Bankruptcy Court’s Finding

The bankruptcy court denied the motion to dismiss finding that filing bankruptcy with the purpose of addressing liabilities related to personal injury claims to preserve corporate value is permissible. In fact, the bankruptcy court noted that the board had a fiduciary duty to protect the company’s assets. Further, the bankruptcy court found the Texas Two-Step did not necessarily release JJCH from liabilities or that their assets were placed out of reach of creditors without a negotiated settlement under a plan of reorganization in which the negotiated settlement could be funded by JJCH and its related entities in consideration of a release.

The bankruptcy court went on to state that the bankruptcy system is far superior to continued litigation in state and federal courts and at the end may be in the best interests of the claimants. In this regard, the bankruptcy court noted it was a court of equity and as such was far better suited to resolve all the claims as opposed to litigating tens of thousands of mass torts claims. It further stated, “Debtor’s efforts to address the financially draining mass tort exposure through a bankruptcy is wholly consistent with the aims of the Bankruptcy Code.”

Finally, the bankruptcy court found the use of the Texas Two-Step was not an abusive or unfair litigation strategy justifying dismissal of the case for bad faith as there was nothing inherently unlawful or improper employing Texas Two Step scheme for one of the entities to file bankruptcy.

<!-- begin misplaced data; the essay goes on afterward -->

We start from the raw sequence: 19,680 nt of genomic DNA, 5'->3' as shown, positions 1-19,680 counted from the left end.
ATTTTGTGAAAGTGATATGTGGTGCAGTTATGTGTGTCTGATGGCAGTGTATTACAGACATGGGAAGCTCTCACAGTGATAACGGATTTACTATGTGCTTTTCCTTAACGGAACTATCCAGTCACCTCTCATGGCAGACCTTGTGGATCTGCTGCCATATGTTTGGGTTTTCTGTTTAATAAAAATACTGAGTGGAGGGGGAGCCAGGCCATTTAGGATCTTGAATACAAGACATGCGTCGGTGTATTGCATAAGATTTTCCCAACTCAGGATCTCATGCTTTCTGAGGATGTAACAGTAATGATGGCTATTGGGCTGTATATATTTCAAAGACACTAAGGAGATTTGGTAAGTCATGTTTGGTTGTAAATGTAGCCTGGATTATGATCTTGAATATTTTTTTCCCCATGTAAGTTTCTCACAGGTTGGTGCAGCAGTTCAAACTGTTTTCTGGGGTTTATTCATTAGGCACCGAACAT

So, the “Texas Two-Step” is alive and well. The takeaway from this well thought-out opinion is that, yes, in the exercise of a board’s fiduciary duty, it can split an entity into an entity that holds mass tort liabilities with limited assets and another entity that holds the operating assets; all for the purpose of resolving mass tort litigation. Yet, the company holding the assets will not necessarily be absolved of the liability as it will still be required to contribute sufficient assets to settle mass tort lawsuits while continuing operations without the threat of demise. More to follow as this was a victory to avoid dismissal. Now the hard part: settling the mass tort litigation.


Avatar of Bill Siegel
William L. (Bill) Siegel is a Shareholder and Section Head of the Cowles and Thompson Bankruptcy and Creditors’ Rights Practice Group as well as a member of the Corporate and Business Practice Group. His experience includes representing individuals and business entities in their corporate and transactional affairs, including drafting and negotiating agreements of all types, and representing individuals and business entities in disputes that may arise in litigation in State and Federal Courts. He also represents debtors, creditors, Trustees, and Committees in bankruptcy matters in Chapter 7 liquidations and Chapter 11 reorganizations. His clients include small and medium-sized businesses, start-up technology companies, and partnerships. He frequently publishes articles and content regarding trends in bankruptcy law, the economy, commercial real estate, and retail-related matters.